“Amanda is knocking on some strange man’s door to get a package,” Mom said to George. We were on the phone, George was in the room with her.
“You make me sound like a drug runner,” I said.
A few weeks ago a first-year teacher who’s engaged to her college sweetheart and I were on the playground together. Another engaged teacher asked about wedding plans. First-Year said, “I didn’t know you were engaged, Amanda!” and grabbed my left hand, looking for a ring.
“It’s on this one,” I said, showing her (as nicely as possible) my right middle finger.
I explained that when I was 13, my mother gave me this Claddagh ring because my father’s mother’s side of the family is Irish. Since I didn’t want an engagement ring, we were using this if anyone asked. We’d be getting Claddagh wedding bands and retiring this ring on our wedding date.
I didn’t say that I have major ethical issues with diamonds, the fact that only a woman gets an engagement ring, that engagement rings became popular when laws against a man dumping his fiancée came off the books, and that we’d rather get him a green card.
She patted my hand. “Well maybe one day you’ll get a diamond.”
Missing the point, First-Year.
A few weeks ago, I was pricing our chosen wedding band. I found it all over the internet at a wide variety of prices. (Diana can attest to my shock at the wide range of prices, because we were chatting online while I was doing this.) I found the ladies ring for $279, $324, $429, $359, $450 and $268. Same exact ring, same size, same gold.
At one of the not-marked-up-500% sites, I also found our band in sterling silver. I pointed this out to Good Man, not thinking much of it.
“We should buy a cheap, crappy ring,” he said. “I have never worn a ring, I think I need to get used to it. If we buy cheap, crappy ring, I can get used to it.” (I am starting to suspect Good Man likes the word “crappy.”)
“Do you really want to spend the extra money?”
“Yeah, you should get one, too. Then we will have matching engagement rings and we can make sure we both like the style and fit. Yeah.” Good Man jabbed his finger in the air, “And then, when we travel, we can wear our cheap, crappy bands and leave the gold ones at home!”
“You know,” I said, flashing my right hand at him, “this is a ‘cheap, crappy’ sterling silver ring and we’d decided to use it as an engagement band.”
“Oh,” Good Man said, his voice growing soft, “and it’s so precious and beautiful…”
So we ordered the rings. And they were delivered last night. I discovered this this morning, when I checked the tracking number. Only…we certainly didn’t get them.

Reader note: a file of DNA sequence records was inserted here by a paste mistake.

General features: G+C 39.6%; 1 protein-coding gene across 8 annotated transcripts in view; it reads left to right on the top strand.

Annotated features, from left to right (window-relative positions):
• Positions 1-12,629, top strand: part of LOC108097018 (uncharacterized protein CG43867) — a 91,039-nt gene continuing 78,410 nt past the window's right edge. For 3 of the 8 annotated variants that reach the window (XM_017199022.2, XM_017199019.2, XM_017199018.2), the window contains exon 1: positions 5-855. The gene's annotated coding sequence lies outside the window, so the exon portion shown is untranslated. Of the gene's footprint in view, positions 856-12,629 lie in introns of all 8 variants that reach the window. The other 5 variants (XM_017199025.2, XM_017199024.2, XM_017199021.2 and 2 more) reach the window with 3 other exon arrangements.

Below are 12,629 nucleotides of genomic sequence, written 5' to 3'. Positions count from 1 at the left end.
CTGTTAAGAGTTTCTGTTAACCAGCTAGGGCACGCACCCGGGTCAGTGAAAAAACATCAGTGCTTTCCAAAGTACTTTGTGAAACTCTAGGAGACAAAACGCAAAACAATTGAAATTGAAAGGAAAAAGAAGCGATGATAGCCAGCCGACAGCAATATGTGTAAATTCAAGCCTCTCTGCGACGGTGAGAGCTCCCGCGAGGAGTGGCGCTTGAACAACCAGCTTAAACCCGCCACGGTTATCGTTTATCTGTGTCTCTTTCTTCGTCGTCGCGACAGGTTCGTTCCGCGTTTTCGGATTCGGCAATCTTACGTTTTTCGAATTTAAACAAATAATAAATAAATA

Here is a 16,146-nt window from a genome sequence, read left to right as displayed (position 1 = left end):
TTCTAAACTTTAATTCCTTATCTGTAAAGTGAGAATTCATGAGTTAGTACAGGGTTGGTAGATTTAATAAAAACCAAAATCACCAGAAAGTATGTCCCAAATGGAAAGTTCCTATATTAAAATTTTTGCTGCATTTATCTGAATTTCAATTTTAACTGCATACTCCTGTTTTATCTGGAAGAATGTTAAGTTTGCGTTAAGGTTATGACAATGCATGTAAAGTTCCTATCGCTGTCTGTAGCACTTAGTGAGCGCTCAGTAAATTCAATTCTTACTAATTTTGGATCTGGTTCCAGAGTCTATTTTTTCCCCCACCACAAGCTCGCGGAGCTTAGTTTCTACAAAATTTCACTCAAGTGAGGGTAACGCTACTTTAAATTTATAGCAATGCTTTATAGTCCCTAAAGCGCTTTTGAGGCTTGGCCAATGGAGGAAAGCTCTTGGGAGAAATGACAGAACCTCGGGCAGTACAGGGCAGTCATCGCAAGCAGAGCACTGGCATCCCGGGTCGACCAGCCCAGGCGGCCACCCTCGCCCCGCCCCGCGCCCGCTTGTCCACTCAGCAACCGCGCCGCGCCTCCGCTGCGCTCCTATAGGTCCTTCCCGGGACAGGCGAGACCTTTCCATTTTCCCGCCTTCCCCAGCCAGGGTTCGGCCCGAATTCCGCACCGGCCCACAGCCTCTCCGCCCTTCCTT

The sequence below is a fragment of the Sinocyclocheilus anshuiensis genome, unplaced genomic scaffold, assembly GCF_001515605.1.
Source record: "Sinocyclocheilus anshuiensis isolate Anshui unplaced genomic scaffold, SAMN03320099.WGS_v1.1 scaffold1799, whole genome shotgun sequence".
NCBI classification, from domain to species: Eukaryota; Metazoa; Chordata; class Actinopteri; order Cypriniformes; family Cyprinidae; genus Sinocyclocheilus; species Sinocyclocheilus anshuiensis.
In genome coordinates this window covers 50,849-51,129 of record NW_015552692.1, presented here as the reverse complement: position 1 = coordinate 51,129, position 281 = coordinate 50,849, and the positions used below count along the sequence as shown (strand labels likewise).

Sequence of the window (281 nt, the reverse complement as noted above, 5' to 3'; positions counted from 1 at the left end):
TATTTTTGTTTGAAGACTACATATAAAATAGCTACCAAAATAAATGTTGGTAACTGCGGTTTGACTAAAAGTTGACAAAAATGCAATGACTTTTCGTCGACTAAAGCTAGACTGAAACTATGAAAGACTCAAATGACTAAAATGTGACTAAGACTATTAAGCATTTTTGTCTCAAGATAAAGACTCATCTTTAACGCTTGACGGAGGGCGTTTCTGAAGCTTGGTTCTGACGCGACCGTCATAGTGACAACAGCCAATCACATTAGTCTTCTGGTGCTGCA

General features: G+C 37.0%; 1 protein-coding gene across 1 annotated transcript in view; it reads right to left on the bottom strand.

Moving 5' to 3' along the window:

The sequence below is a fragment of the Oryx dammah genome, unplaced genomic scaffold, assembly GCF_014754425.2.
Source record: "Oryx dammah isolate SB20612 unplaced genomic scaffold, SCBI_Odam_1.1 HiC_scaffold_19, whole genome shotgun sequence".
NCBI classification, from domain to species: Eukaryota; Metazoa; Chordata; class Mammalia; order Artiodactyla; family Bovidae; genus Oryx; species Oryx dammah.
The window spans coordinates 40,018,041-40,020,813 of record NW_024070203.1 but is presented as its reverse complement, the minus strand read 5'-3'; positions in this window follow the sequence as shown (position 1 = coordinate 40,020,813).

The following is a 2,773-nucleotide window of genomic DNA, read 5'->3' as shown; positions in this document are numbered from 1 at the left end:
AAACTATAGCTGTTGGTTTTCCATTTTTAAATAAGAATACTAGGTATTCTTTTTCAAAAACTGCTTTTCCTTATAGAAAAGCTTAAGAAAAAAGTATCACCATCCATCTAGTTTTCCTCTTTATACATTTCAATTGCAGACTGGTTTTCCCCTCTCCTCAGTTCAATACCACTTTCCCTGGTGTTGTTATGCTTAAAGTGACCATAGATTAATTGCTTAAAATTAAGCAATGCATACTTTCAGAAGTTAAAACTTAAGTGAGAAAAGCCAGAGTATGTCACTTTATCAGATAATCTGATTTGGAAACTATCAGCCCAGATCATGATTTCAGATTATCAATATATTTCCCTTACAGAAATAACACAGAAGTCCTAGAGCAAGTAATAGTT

I looked at the order and wouldn’t you know? I had inverted two numbers in our address. (They’re sequential numbers, which made it really easy to do.)
I used the address to reverse number lookup a phone number. I called the number and! Nobody answered. I left a message and! Nobody called back.
I emailed Good Man and! Told him what had happened. I asked him not to be mad. He wrote back, “I’m not angry. It’s gonna be okay. Take it easy.”
During lunch I called Good Man again. “It’s just a mistake, we can buy other rings. Everything happens for a reason. If we had not bought these silver rings, it would’ve been the gold rings that went to the wrong address. Don’t worry.”
After hanging up with Good Man, I called the number again, even though I was figured if he’d gotten my message, he would’ve called and! A man answered!
“Hi, do you live at?—is this?—my name is Amanda and I think I accidentally had a package delivered to your address yesterday.”
“What’s your name?” I repeated it and the man said, “Oh yes, I have it in the house.”
“You do? Can I pick it up around 3:30?”
“Sure. No problem.”
I drove over after school, and I happened to be talking to Mom on the phone. “You’re going to some stranger’s house?”
“Yeah. Good Man knows I’m going. Heck, my boss knows I’m going.”
“Well…don’t go inside.” (Gee, Mom, really? You did raise me well, you know. Although…you wouldn’t know it from the wrong address/fire events of late…)
“I’m only a mile away, how about you stay on the phone with me?”
“Oh, that’s a good idea.”
I knocked on the man’s door, and told him who I was. “You have my package?”
“I don’t have your package,” he replied.
“What?” I could feel the panic rising in my voice. “But on the phone! You said you did!”
“Just kidding,” he said, reaching for what I guess was a mantel, “here it is.”
“Thank you! Oh thank you!”